• expected-argument: a LaTeX command that requires one or more argument was encountered without the required arguments.

  • expected-operand: an operator was encountered without its required operands.

  • non-associative-operator: an operator which is not associative was encountered in an associative context, for example: a < b < c (assuming < is defined as non-associative)

  • postfix-operator-requires-one-operand: a postfix operator which requires a single argument was encountered with no arguments or more than one argument

  • prefix-operator-requires-one-operand: a prefix operator which requires a single argument was encountered with no arguments or more than one argument

  • base-out-of-range: The base is expected to be between 2 and 36.

  • | "expected-argument"
  • | "unexpected-argument"
  • | "expected-operator"
  • | "expected-operand"
  • | "invalid-name"
  • | "invalid-dictionary-entry"
  • | "unknown-symbol"
  • | "unknown-operator"
  • | "unknown-function"
  • | "unknown-command"
  • | "unexpected-command"
  • | "unbalanced-symbols"
  • | "unexpected-superscript"
  • | "unexpected-subscript"
  • | "unexpected-sequence"
  • | "non-associative-operator"
  • | "function-has-too-many-arguments"
  • | "function-has-too-few-arguments"
  • | "operator-requires-one-operand"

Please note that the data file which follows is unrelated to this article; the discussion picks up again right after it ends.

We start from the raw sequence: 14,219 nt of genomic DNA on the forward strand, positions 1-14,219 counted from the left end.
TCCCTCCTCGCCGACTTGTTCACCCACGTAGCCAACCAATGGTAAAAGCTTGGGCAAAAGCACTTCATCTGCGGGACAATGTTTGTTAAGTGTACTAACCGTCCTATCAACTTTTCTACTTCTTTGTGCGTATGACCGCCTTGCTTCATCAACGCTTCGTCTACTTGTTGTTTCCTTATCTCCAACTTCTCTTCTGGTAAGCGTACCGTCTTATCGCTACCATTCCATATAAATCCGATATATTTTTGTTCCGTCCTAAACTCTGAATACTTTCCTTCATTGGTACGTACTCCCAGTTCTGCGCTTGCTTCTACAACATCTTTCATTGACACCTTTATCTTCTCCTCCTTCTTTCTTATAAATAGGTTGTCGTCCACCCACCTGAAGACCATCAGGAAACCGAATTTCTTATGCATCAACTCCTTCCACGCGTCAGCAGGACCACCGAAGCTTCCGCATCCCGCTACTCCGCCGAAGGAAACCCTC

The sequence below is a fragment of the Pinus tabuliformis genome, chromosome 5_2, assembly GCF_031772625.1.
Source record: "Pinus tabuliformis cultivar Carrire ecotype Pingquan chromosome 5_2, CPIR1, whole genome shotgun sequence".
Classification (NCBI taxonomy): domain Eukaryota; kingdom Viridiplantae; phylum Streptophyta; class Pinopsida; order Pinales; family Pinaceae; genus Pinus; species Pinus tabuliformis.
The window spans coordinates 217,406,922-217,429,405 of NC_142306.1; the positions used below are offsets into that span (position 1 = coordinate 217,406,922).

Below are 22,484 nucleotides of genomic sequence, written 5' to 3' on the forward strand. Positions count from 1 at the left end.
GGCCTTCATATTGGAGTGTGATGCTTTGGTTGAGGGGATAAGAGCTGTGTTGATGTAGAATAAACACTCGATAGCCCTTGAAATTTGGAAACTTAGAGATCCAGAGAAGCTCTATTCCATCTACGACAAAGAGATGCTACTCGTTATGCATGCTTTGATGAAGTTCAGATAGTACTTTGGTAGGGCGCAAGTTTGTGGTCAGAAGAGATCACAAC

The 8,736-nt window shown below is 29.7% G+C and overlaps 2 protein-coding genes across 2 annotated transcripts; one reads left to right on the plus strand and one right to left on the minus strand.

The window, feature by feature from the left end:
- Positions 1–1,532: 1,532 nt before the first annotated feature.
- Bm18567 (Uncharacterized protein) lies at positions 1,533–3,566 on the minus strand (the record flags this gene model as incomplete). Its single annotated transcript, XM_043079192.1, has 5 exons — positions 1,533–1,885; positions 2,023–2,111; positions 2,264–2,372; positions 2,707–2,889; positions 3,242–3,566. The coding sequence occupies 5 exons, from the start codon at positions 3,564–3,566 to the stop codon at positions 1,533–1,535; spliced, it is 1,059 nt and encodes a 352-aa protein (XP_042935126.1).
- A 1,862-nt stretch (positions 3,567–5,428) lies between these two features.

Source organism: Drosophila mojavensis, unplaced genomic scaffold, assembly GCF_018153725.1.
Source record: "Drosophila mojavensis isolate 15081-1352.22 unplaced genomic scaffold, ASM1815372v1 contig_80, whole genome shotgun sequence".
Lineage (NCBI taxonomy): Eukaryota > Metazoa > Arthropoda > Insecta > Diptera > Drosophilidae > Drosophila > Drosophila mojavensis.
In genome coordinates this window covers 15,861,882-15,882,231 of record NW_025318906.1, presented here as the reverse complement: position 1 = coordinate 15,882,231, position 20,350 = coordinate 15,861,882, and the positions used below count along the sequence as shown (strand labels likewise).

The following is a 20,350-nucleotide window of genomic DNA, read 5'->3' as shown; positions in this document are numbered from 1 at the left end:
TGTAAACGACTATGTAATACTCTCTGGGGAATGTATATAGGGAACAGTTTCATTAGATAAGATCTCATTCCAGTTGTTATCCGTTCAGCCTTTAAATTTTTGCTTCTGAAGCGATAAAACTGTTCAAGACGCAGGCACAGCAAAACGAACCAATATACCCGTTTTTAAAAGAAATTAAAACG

• | "infix-operator-requires-two-operands"
  • | "prefix-operator-requires-one-operand"
  • | "postfix-operator-requires-one-operand"
  • | "associative-function-has-too-few-arguments"
  • | "commutative-function-has-too-few-arguments"
  • | "threadable-function-has-too-few-arguments"
  • | "hold-first-function-has-too-few-arguments"
  • | "hold-rest-function-has-too-few-arguments"
  • | "base-out-of-range"
  • | "syntax-error"



A MathJSON expression is a recursive data structure.

The leaf nodes of an expression are numbers, strings and symbols. The dictionary and function nodes can contain expressions themselves.

The type variable T indicates which numeric type are valid. For a canonical, well-formed, MathJSON expression, this is limited to the number type. However, for the purpose of internal calculations this can be extended to other numeric types. For example, internally the Compute Engine also uses Decimal and Complex classes.

<T extends number> =


<T extends number> = LatexDictionaryEntry<T>[]


Maps a string of LaTeX tokens to a function or symbol and vice-versa.

<T extends number> =
arguments: "group" | "implicit" | "";

If kind is `‘symbol’``. Indicate if this symbol can be followed by arguments. The presence of arguments will indicate that the arguments should be applied to the symbol. Otherwise, the invisible operator is applied to the symbol and the arguments.

If arguments is "group":

“f(x)” -> ["f", "x"] “f x” -> ["multiply", "f", "x"]

If arguments is "":

“f(x)” -> ["multiply", "f", ["group", "x"]] “f x” -> ["multiply", "f", "x"]

If arguments is "group/primary" and the symbol is followed either by a group or by a primary (prefix + symbol + subsupfix + postfix). Used for trig functions. i.e. \sin x vs \sin(x):

“f(x)” -> ["f", "x"] “f x” -> ["f", "x"]

associativity: "right" | "left" | "non" | "both";

If kind is `‘infix’``

  • both: a + b + c -> +(a, b, c)
  • left: a / b / c -> /(/(a, b), c)
  • right: a = b = c -> =(a, =(b, c))
  • non: a < b < c -> syntax error
  • a both-associative operator has an unlimited number of arguments
  • a left, right or non associative operator has at most two arguments

Applicable if not a symbol.

closeDelimiter: Delimiter | LatexToken[];
kind: "symbol" | "matchfix" | "infix" | "prefix" | "postfix" | "environment";